Back in November I noticed a problem with one of my breasts.  This is an area of the female body where you don't want problems.  It's just that simple.  But I knew it may be nothing, and I wanted it to be nothing, and to be honest, I just didn't want one-more-thing to deal with so I pushed off going to the doctor until December.  My mother had been staying with us for 5 weeks - first because she broke her leg and then because Hurricane Sandy paid her house an unpleasant visit.  Earlier in the year I had my miscarriage and truthfully that is still hard for me, and we had a family issue that sucked the wind out of my sails.  So when this breast problem arose I thought, "REALLY?"  That's what I thought.  Really.

So in December I put on my big girl panties (that's not a figure of speech, I put on big girl panties everyday.  They cover the top of my navel down to the bottom of my cheeks.   One of my best girlfriends keeps preaching the benefits of a thong to me, but she is skinny and doesn't understand that I don't want to have to perform surgery on myself to fish that piece of cotton back out).  I digress.  What I mean to say is, I went to the gynecologist.  I was so proud of myself that I went, because there was not one place I could think of that I wanted to visit less, than my gynecologist.  I know myself, and I feared it would hurt me a lot to be back there following my miscarriage.  And it did - but I loved the doctor I saw, and she examined me and decided to order a mammogram to see what was going on.  I told her that I wanted her to say it was nothing, and she said it could be due to a few different things, but let's see anyway.  Yes, let's.  I thought I had years before my first mammo, I didn't want to go.

I thought about it, and I did not want to make the appointment for before Christmas, because what if something was wrong.  How could I watch my children celebrate all of the joy of Christmas as I wondered what our future would hold.  I would be a mess!  So I waited until they were back in school and made the call.  I figured I'd have to wait - the sweet receptionist that didn't seem surprised at all that I was crying - got me in the following morning.  I was so relieved - since November I had this weight on my shoulders, this what is it and what if and I just wanted to know at this point.  Also, I had kept this to myself, save for Kevin and a few friends, because why bring it up unless it was something.  But in the meantime, it was a hard burden to carry, and I felt fake saying I was doing fine when someone asked.  I felt like 2012 was enough of a downer, I couldn't talk about one more thing!!  But it is unlike me not to be honest, not to share with my friends (or as in this case, possibly strangers) and that weighed on me even more.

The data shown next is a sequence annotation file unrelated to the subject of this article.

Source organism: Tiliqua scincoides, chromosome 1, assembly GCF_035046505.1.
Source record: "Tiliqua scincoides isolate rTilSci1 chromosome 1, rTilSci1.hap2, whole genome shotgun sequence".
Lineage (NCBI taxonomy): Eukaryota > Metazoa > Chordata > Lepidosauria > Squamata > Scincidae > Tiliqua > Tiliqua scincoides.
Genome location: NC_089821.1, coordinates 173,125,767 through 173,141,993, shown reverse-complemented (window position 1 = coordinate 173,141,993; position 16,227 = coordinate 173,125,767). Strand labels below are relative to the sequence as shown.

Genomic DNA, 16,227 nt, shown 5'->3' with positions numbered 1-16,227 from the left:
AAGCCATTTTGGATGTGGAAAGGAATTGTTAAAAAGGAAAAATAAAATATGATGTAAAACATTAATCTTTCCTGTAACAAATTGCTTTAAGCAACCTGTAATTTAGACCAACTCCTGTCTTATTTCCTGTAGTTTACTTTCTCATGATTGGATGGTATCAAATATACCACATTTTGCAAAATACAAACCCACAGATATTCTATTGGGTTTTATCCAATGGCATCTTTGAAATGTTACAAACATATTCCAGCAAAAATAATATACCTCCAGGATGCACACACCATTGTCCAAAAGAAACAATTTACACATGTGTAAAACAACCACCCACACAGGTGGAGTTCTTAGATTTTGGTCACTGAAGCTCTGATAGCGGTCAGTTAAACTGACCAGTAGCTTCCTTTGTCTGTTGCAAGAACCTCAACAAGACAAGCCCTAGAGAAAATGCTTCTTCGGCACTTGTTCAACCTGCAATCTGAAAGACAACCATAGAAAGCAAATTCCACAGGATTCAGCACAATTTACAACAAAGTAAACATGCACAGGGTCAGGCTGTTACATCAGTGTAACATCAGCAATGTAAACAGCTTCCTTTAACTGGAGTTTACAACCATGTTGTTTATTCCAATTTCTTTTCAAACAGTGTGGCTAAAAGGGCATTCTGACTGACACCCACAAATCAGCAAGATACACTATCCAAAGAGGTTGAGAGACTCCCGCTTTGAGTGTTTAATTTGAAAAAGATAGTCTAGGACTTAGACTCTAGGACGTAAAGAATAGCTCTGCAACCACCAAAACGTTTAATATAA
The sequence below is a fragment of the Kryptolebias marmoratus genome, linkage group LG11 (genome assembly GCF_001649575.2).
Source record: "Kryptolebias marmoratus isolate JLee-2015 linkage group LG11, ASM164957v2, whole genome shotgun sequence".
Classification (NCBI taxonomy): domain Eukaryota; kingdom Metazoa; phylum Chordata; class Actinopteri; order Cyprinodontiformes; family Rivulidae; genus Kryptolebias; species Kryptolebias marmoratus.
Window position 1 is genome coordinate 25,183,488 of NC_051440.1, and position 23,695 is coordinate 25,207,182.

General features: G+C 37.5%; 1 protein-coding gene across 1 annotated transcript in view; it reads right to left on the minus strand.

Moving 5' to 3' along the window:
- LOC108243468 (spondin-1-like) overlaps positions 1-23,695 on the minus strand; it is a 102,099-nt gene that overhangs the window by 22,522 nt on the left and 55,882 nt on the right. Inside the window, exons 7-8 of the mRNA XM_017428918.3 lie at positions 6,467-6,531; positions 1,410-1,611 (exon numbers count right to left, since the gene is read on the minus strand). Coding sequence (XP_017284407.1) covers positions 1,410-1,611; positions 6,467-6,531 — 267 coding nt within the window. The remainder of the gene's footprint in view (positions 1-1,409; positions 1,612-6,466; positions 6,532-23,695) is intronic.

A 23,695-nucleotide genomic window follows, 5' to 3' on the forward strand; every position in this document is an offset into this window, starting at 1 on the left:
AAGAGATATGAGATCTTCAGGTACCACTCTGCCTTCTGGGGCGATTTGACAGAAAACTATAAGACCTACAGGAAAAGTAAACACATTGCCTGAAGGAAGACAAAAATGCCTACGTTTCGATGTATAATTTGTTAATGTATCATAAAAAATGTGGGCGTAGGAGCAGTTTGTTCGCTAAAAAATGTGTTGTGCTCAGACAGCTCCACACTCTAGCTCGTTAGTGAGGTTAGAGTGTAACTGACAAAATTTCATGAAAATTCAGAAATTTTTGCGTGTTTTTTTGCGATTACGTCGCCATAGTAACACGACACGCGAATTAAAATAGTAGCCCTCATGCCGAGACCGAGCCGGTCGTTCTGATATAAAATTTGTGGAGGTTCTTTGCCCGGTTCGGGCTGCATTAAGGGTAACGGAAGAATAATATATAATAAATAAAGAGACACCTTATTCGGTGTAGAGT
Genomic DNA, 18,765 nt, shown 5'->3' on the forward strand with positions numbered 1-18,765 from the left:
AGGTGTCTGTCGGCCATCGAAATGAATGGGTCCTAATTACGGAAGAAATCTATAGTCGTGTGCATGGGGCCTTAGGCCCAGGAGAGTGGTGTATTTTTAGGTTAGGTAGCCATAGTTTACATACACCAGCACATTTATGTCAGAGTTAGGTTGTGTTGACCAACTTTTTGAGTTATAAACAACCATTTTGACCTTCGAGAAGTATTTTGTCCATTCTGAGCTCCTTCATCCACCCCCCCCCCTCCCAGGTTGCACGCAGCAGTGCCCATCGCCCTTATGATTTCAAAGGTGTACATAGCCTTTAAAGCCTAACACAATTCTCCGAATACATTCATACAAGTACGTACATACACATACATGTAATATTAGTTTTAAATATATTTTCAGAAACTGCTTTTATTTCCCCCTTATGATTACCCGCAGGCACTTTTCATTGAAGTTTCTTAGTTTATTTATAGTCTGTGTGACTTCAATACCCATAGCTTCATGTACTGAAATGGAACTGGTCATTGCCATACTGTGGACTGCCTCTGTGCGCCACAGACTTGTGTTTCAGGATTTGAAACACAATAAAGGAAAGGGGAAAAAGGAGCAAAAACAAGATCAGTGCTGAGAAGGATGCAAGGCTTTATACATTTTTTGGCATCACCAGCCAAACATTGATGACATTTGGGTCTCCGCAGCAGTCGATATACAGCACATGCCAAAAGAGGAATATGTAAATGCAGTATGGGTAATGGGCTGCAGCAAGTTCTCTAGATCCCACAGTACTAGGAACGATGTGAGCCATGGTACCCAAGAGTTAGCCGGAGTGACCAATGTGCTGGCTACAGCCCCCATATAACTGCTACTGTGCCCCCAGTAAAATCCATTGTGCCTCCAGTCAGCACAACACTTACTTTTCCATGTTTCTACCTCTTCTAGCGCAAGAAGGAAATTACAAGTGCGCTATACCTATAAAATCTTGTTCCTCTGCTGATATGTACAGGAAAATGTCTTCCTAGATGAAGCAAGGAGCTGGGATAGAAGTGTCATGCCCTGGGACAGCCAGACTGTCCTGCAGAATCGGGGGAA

So on Friday January 4, I went to get my first mammo.  I had called my mom the night before and finally told her, and she insisted on coming.  I didn't know how I felt about that but I ended up appreciating her presence.  We waited in the first waiting room for maybe 45 minutes...which felt like 4 hours.  Kevin stopped by, which was so sweet of him, but actually made me more nervous bc I could feel he was nervous.  He left after a few minutes and Mom and I were brought back to the second waiting room, where I was given a smock shirt, opening in the front, to change into, and had to confirm in front of the other women waiting that no, I did not wear deodorant or use any kind of talc powder that day.  I sat in a chair, careful to make sure that Bertha and Betsy weren't playing peekaboo with any of the other women waiting.

The other women.  There was a loud, gum-smacking (a huge pet peeve) skinny woman, who was dressed to the nines - well, from the waist down.  She stood a few times to get a new magazine and didn't mind that Perk and Perkier under her smock could be seen from the side.  I wondered how they do mammos with breasts that are barely there.  I mean, I knew that the machine was like a vice, and you lay your breast on the tray of some sort, and the top comes down to smush it and take a picture.  But what if there's nothing to lay on the tray, or only a little?  I suddenly felt so bad for her, for her nipples namely, for I knew they'd receive the brunt of the trauma.  My own nipples would be safely ensconced within my pillowy pancakes, at least that was my vision. There was an older woman who complained a few times about the wait, and I wondered if it hurts more as you age.  Do your breasts get arthritic?  It just seemed even more unpleasant.  There were a few other nondescript women waiting, save for my mother who would try hard not to look at me, but when she did, I saw the anxiety, fear, empathy.